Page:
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Strengthening Businesses in Europe and Central Asia Through Women Leaders



In Europe and Central Asia, only one out of every five businesses has a top female manager, and women’s representation in board rooms and positions of corporate leadership is lower than those of East Asia and Latin America.

 

For every country like Belarus, where the share of firms with women in top management is among the world’s highest, there are two like Kosovo, which has almost no firms with women in top management.

 

That’s why IFC’s Corporate Governance Program in ECA has been working with local institutions to promote the business case for good corporate governance practices, including gender diversity. “To be truly effective, a board requires a diversity of skills, cultures, views, and gender,” says Aliya Azimova, IFC Representative in Azerbaijan.

 

A lack of appreciation of the business benefits of gender-diverse boards is not the only reason representation of women in leadership is so low among firms in the region. A recent IFC study found that women executives have weaker knowledge and skills in key areas such as risk management, as well as a poorer understanding of the strategic role and functioning of boards. While women are more willing to compromise and consider different views, they also generally pay less attention to networking with other people working in risk management.

 

IFC’s Corporate Governance Program is working to address this skills challenge with events and programs across the region to help female leaders and board members.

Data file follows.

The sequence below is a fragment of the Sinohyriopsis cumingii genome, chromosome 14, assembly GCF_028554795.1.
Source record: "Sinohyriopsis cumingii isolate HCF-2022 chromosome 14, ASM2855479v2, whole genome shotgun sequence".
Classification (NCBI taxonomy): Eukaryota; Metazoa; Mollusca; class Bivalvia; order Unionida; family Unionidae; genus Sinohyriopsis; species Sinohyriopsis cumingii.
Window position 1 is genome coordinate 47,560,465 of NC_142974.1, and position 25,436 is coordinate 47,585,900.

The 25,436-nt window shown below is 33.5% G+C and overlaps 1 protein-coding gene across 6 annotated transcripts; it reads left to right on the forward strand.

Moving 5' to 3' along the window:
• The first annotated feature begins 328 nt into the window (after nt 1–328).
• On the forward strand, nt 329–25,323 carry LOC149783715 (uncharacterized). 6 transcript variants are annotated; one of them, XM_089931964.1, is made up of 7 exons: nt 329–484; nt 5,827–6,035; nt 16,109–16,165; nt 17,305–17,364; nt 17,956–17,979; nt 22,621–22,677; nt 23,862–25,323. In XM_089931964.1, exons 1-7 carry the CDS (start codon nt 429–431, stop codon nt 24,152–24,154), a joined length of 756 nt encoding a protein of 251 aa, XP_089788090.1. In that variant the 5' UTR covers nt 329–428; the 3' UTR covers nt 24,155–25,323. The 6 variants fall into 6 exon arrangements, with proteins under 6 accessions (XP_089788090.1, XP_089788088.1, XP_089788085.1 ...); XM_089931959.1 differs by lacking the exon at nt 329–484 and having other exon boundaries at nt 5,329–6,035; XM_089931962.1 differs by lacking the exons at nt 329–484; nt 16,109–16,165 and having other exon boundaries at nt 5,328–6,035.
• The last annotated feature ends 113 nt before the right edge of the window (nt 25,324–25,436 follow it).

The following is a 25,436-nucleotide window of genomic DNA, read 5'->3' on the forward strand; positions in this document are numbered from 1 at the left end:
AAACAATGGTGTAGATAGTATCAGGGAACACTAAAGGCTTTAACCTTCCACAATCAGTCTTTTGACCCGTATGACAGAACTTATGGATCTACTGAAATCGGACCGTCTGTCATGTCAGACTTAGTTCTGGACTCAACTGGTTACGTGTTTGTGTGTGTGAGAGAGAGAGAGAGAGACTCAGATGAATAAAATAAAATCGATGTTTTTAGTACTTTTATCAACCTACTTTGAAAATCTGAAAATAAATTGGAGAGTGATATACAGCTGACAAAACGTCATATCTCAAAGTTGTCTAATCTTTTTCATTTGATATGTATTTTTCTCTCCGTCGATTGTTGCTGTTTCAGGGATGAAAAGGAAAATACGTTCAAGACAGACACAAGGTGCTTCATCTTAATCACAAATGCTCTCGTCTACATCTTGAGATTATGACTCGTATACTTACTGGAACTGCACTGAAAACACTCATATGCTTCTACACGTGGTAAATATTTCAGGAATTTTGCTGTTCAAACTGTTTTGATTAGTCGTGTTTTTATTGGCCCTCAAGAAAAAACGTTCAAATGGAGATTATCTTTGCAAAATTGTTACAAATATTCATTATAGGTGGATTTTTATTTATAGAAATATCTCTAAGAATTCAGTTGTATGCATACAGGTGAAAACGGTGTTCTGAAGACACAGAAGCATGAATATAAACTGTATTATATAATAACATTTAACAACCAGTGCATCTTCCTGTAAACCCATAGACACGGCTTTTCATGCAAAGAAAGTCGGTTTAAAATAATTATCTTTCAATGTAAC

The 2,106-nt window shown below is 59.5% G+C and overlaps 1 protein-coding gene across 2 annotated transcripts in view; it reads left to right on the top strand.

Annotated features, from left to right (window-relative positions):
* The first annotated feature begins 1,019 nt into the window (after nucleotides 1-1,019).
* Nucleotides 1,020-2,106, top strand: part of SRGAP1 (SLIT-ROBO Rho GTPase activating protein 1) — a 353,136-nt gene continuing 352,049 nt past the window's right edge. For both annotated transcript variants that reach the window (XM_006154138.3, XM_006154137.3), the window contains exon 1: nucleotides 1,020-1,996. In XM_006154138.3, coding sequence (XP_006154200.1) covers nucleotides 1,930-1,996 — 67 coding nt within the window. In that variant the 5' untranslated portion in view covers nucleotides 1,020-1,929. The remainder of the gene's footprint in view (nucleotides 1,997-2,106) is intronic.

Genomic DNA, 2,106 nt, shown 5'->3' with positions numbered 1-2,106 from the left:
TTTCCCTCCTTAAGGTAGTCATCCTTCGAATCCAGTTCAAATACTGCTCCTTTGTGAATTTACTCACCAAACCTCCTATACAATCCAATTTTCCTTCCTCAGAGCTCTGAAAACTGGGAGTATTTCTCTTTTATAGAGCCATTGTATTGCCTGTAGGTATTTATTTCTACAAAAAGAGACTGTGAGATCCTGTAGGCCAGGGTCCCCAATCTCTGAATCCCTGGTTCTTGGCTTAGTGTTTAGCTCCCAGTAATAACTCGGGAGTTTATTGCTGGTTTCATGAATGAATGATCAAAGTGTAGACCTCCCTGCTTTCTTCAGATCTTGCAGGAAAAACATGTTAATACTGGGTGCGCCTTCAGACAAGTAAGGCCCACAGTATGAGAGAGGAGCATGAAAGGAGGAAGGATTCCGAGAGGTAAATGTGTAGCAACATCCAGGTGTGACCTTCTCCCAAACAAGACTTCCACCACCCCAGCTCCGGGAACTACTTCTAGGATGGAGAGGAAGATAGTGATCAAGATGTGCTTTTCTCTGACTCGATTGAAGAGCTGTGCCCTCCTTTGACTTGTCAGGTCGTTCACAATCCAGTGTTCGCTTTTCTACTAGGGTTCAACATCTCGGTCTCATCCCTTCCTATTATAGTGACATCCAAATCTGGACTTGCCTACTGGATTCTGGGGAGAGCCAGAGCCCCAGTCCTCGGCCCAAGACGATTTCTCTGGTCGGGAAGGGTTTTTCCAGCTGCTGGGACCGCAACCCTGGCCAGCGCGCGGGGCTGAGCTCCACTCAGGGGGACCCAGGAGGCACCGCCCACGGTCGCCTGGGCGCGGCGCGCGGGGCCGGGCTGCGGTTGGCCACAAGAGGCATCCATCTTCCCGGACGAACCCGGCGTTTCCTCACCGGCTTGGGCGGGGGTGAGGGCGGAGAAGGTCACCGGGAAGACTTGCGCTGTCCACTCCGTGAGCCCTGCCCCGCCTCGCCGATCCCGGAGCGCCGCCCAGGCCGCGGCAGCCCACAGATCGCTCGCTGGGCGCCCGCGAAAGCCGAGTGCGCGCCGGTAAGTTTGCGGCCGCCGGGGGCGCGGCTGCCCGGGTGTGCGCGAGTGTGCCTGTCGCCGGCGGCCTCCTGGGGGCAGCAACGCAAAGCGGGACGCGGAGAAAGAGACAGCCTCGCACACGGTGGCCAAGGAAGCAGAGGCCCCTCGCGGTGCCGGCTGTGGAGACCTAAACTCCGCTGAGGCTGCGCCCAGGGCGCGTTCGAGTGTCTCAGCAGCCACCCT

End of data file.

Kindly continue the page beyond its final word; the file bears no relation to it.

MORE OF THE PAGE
In Belgrade, we teamed up with our corporate governance partner, the Serbian Chamber of Commerce, and organized a training event for female members of boards of directors and supervisory boards.

 

In Kosovo, the few professional women holding junior or middle management positions are struggling to climb up the corporate ladder despite the value they could bring to their company’s leadership.  IFC supports them via a comprehensive program anchored by six months of training and mentoring.

 

In Azerbaijan, where two percent of firms have women in top management, IFC teamed up with the Azerbaijan Risk Professionals Association to organize a training event in Baku for female board directors. “The training definitely helped me improve my understanding of corporate governance practices, including the role of the board in strategy and risk management.” said Nargiz Mammadova, who works in the monitoring department of Zamin Bank ASC.

 

In Bosnia and Herzegovina (BiH), IFC teamed up with its partner, the Association of Board Members of Companies in BiH, to host a training event for female members of management and supervisory boards of companies.

 

Since launching this regional initiative to target and train more women for board and leadership functions, IFC’s Corporate Governance Program for ECA has led half a dozen workshops, and will soon hold more.

 

This is not simply an effort to promote diversity on boards simply to get more women on boards,” says Oliver Orton, Program Manager of IFC’s Corporate Governance Program in Eastern Europe and Central Asia. “This is about promoting board diversity as a powerful means to improve company dynamics and performance.”

 

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